Microfluidics: A tool to shape materials

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Event details

Date and time 23.03.2015 13:1514:15  
Place and room
Speaker Prof. Esther Amstad, Soft Materials Laboratory, EPFL
Category Conferences - Seminars
Microfluidics offers a unique control over the fluid flow and enables the formation of highly monodisperse drops. These drops can be used as templates to produce monodisperse particles with sizes spanning more than four orders of magnitude. I will present a microfluidic spray drier, a nebulizer, that produces very small, air-born drops that rapidly evaporate. These minuscule drops enable the production of amorphous nanoparticles made from almost any material including those with a very high propensity to crystallize. By contrast, much larger drops are often used as templates to produce polymeric microparticles and microcapsules. I will present one example where I used double emulsion drops as templates to produce thermo- and photo-responsive polymersomes. However, the limited throughput achieved with typical microfluidic drop makers restricts the application of microfluidics in material science; this is especially the case if particles are used as building blocks of macroscopic materials. In the last part of my talk, I will present a highly parallelized microfluidic drop maker, a centipede device, that produces monodisperse emulsion drops with sizes ranging from 20 µm to 200 µm at a throughput more than 100 times higher than that of a conventional microfluidic drop maker. This device thus has the potential to make microfluidic technologies useful for a much broader range of material science applications.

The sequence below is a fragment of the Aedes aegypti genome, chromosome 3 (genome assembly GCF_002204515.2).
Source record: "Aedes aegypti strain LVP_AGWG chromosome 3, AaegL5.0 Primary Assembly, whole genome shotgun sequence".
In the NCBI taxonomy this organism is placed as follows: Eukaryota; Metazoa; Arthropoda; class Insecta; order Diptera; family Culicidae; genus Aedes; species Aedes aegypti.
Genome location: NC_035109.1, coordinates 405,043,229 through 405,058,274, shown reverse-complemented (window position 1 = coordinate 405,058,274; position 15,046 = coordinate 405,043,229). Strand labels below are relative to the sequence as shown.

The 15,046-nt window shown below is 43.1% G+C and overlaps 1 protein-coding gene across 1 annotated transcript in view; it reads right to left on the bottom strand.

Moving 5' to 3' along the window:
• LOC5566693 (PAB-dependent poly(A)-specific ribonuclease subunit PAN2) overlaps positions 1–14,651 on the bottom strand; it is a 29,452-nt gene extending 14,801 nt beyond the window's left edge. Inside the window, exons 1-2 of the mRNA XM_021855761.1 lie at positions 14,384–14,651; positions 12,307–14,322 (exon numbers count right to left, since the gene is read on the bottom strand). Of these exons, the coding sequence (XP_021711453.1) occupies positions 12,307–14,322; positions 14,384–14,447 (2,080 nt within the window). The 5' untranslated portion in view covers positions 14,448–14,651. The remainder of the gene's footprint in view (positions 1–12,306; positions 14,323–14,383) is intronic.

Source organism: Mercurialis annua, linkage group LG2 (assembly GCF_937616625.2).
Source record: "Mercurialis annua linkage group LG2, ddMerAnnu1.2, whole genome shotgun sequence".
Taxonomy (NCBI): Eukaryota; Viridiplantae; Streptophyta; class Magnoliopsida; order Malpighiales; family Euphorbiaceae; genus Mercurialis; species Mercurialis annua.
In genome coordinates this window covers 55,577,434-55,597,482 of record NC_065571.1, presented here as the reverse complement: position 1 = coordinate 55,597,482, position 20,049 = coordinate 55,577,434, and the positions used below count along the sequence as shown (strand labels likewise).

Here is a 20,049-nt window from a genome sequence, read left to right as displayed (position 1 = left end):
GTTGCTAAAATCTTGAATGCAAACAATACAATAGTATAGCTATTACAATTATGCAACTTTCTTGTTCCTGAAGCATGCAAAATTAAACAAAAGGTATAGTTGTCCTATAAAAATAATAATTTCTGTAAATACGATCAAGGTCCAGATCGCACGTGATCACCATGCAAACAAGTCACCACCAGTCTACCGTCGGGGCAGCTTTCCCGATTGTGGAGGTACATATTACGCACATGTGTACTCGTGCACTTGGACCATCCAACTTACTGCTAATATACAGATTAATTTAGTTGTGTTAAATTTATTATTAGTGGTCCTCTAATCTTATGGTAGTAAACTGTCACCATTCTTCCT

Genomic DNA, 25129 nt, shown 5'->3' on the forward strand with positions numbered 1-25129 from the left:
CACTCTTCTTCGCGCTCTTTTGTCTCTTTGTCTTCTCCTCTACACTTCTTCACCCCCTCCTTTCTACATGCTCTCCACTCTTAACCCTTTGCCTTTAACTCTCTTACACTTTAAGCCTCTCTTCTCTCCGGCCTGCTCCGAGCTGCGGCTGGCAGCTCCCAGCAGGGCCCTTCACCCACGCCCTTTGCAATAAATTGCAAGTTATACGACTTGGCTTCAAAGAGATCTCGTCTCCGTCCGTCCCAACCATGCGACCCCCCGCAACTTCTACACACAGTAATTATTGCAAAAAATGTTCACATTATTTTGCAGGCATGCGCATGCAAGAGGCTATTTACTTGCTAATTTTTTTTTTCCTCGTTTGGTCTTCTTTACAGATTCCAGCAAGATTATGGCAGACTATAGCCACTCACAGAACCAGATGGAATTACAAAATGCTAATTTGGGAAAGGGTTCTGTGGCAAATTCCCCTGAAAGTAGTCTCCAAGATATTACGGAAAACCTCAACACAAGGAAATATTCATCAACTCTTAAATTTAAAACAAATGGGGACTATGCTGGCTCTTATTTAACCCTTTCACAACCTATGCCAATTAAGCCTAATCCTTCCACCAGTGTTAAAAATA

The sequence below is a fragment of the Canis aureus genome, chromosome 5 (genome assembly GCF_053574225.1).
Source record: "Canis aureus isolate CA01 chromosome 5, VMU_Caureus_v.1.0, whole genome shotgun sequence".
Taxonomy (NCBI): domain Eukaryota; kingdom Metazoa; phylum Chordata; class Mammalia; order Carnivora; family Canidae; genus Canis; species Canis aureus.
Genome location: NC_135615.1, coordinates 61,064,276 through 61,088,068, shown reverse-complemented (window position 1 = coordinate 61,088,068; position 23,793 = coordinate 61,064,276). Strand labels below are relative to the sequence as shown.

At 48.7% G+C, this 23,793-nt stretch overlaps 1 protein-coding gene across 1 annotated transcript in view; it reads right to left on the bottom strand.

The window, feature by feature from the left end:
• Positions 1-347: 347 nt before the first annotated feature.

Reference:
Amstad, E.; Kim, S.-H.; Weitz, D. A. Angewandte Chemie International Edition 2012, 12499-12503
Utada, A. S.; Chu, L. Y.; Fernandez-Nieves, A.; Link, D. R.; Holtze, C.; Weitz, D. A. Mrs Bulletin 2007, 32 (9), 702-708.
Datta, S. S.; Abbaspourrad, A.; Amstad, E.; Fan, J.; Kim, S.-H.; Romanowsky, M.; Shum, H. C.; Sun, B.; Utada, A. S.; Windbergs, M.; Zhou, S.; Weitz, D. A. Advanced Materials 2014.

Bio: Esther Amstad studied material science at ETH in Zurich where she also carried out her PhD thesis under the supervision of Prof. Marcus Textor (2007-2010). Her thesis was devoted to the steric stabilization of iron oxide nanoparticles. As a Postdoctoral fellow, she joined the experimental soft condensed matter group of David A. Weitz at Harvard University (2011-2014). She developed new microfluidic devices, studied early stages of the crystallization of nanoparticles, and assembled microcapsules for triggered release. Since June 2014, she heads the Soft Materials Laboratory (SMAL) at EPFL as a tenure tracked assistant professor.

Practical information

  • General public
  • Free

Organizer

  • Fabien Sorin

Contact

  • Fabien Sorin

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